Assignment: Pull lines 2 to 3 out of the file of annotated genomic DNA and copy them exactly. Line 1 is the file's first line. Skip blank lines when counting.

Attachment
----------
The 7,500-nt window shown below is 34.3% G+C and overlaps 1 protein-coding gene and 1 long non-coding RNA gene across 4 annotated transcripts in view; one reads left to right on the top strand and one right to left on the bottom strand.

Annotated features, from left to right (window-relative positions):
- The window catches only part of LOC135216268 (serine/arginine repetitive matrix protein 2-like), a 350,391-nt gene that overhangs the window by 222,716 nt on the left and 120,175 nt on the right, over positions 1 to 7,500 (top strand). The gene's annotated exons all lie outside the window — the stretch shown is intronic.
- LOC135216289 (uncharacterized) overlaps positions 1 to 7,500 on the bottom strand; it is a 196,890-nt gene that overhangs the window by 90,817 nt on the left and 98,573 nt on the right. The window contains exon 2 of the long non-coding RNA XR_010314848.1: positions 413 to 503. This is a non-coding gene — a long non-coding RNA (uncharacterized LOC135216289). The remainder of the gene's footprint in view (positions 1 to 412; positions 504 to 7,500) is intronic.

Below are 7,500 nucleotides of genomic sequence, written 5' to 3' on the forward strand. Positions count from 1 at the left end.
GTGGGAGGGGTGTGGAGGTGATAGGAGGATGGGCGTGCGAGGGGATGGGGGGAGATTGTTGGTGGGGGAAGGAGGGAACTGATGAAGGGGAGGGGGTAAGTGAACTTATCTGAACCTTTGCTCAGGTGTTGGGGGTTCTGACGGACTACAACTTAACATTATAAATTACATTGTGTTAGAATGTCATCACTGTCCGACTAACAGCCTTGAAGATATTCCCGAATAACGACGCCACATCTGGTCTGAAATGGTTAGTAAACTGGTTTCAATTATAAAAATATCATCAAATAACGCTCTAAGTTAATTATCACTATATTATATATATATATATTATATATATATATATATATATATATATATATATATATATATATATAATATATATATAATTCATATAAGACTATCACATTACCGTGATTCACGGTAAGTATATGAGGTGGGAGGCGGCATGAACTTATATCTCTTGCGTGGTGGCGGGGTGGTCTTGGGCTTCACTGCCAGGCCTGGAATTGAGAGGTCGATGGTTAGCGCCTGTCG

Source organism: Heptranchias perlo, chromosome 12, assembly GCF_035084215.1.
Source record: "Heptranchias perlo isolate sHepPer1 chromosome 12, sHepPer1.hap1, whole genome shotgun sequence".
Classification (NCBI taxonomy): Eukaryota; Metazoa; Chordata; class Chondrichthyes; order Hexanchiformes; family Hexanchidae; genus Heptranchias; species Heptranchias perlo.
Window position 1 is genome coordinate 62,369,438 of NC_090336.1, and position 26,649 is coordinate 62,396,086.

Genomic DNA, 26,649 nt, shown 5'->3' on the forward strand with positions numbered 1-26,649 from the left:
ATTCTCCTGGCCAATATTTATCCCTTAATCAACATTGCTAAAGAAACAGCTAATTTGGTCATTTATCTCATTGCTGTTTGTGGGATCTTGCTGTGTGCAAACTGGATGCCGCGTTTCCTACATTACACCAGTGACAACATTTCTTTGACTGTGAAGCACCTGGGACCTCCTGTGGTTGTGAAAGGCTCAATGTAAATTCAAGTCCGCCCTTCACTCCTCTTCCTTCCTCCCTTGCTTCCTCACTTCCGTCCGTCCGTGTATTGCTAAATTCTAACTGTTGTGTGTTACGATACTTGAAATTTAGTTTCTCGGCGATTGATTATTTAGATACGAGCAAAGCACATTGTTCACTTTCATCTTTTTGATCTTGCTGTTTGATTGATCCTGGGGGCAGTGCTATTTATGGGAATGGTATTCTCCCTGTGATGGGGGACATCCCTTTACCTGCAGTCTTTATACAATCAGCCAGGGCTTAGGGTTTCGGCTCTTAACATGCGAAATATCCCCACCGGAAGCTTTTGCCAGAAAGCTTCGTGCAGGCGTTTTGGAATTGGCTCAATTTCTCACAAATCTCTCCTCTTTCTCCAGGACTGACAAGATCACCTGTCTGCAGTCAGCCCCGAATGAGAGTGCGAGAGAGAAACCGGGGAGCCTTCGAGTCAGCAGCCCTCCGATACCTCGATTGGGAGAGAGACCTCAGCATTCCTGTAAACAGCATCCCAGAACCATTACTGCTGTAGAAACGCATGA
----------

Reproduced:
Annotated features, from left to right (window-relative positions):
- The window catches only part of LOC135216268 (serine/arginine repetitive matrix protein 2-like), a 350,391-nt gene that overhangs the window by 222,716 nt on the left and 120,175 nt on the right, over positions 1 to 7,500 (top strand). The gene's annotated exons all lie outside the window — the stretch shown is intronic.